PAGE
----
Stateful processing introduces a side effect, because the result is defined by the combination of the pre-existing state and the input. As you might have guessed, this means that stateful processing is not idempotent. Adding the same item to a pre-existing shopping cart will lead to a different outcome, since it will contain two copies of that item. Adding the same visitor to the website count twice will result in an incorrect total.  

This is why stateful processing is often associated with consistency. The state that is being manipulated must be protected from becoming corrupted; if two users are rating the same restaurant simultaneously, the application should behave correctly. Combining stateful and stateless processing is common in most applications, where the need for external data intertwines with the processing logic.

Serverless Processing

Now, let's unravel the mystery of serverless processing. Despite its name, serverless computing does involve servers and computers, which is why some people object to the term. The difference is that, from a developer's perspective, you won’t be aware which and how many servers will be used to run your application. Instead, serverless frameworks like Spring Cloud automatically instantiate functions when needed, allowing you to focus solely on writing code.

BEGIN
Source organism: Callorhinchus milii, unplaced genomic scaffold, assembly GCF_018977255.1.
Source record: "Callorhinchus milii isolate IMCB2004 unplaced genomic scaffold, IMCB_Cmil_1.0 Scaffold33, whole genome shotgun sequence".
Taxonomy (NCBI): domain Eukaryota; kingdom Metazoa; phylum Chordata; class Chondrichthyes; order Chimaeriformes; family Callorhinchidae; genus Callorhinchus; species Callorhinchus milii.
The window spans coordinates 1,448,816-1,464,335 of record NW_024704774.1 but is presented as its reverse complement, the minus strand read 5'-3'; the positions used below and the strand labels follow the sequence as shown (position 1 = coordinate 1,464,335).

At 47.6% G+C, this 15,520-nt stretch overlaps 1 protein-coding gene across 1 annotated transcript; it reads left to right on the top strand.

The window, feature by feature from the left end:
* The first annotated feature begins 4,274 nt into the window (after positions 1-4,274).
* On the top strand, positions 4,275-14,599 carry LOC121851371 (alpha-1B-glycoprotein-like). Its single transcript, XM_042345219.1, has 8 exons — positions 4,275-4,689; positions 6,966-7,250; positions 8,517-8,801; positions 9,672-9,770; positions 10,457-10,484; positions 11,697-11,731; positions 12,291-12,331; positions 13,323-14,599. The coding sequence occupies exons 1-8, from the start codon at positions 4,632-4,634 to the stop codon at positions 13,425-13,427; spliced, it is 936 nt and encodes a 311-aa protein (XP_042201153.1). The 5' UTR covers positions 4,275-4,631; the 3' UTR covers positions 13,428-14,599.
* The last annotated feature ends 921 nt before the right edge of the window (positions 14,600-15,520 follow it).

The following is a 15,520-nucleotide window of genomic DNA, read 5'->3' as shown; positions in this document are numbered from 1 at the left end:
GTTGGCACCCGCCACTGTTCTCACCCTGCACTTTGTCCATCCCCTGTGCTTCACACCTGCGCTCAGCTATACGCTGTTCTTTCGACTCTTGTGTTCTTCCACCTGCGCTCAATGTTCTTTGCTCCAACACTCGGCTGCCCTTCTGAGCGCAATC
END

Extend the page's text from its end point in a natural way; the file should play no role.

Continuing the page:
public class Application {
   public Function<Flux<String>, Flux<String>> uppercase() {
       return flux -> -> value.toUpperCase());
   public static void main(String[] args) {, args);

In this example (which is a complete application), the developer only needs to provide a function that accepts a string, and returns a string. All the processing (in this case, converting the input text to upper case), happens within the context of that function. The framework will take care of all specifics to make it work on platforms like Amazon Lambda, Apache OpenWhisk, Azure Functions, and Project Riff.